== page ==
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Rochester says its status earns it high-speed rail stop

(The following story by Kevin Giles and Katie Humphrey appeared on the Star-Tribune website on March 15, 2009.)

MINNEAPOLIS, Minn. The latest buzz among commuters like Stephen Whiteside who shuttle between Rochester and the Twin Cities isn't roadwork or heavy traffic.

It's high-speed trains.

"We've got buses full of people traveling back and forth every day," Whiteside said. A train that decreased travel time "would make the commute much more manageable."

Whiteside, a Mayo Clinic child psychologist who lives in Minneapolis and commutes four hours a day, has joined a chorus of public officials, residents and commuters who want a Rochester stop included on a proposed high-speed train route from Chicago to St. Paul. That's contrary to a multistate Midwest Regional Rail Initiative that calls for the $1.2 billion route to follow existing tracks along the Mississippi River from Winona to St. Paul.

The high-speed line is a long-discussed project that has gotten a shot in the arm because the economic stimulus bill included $8 billion for high-speed rail. Now, suddenly, the clock is ticking: The U.S. secretary of transportation is expected to submit a national rail plan to House and Senate committees this spring.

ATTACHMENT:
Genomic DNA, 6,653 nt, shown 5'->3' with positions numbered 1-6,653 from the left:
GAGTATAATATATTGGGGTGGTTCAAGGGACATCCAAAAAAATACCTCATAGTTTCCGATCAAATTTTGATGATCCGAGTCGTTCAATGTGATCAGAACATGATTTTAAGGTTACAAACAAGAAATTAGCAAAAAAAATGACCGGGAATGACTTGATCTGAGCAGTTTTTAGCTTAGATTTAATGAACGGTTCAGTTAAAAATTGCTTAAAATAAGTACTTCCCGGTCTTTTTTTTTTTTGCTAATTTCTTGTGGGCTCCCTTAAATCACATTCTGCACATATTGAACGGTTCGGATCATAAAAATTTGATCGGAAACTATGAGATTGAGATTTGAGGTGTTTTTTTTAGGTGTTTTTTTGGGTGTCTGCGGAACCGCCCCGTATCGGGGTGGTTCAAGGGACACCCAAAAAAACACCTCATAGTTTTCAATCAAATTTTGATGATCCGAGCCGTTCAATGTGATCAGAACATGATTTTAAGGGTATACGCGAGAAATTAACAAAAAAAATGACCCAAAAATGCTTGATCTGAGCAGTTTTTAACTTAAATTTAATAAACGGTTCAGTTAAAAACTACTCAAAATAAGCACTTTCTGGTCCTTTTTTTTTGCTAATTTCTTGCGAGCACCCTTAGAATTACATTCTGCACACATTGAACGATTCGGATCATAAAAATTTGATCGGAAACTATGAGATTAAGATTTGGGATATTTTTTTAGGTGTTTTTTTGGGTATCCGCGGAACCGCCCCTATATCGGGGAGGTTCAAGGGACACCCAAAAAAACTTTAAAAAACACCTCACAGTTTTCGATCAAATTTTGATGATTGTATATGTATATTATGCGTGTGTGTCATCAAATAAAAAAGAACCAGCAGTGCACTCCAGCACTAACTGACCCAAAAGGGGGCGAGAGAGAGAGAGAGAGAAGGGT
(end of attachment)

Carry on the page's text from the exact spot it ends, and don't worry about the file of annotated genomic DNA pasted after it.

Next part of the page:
To some observers, a clash of political wills between Rochester and eastern counties invites the loss of high-speed rail altogether because money will disappear. They say it makes no sense to build a new route to Chicago when one already exists. The opposing argument holds that a debate over which route is best for Minnesota will inspire new ideas about transportation. Proponents say Rochester's status as Minnesota's new third-largest city, coupled with the Mayo Clinic's pulling power, deserve consideration in a state hungry for public transit.

"That is a destination medical center," said Sen. Ann Lynch, DFL-Rochester. "The ability to get patients to that destination is critical and growing."

Tuesday, March 17, 2009

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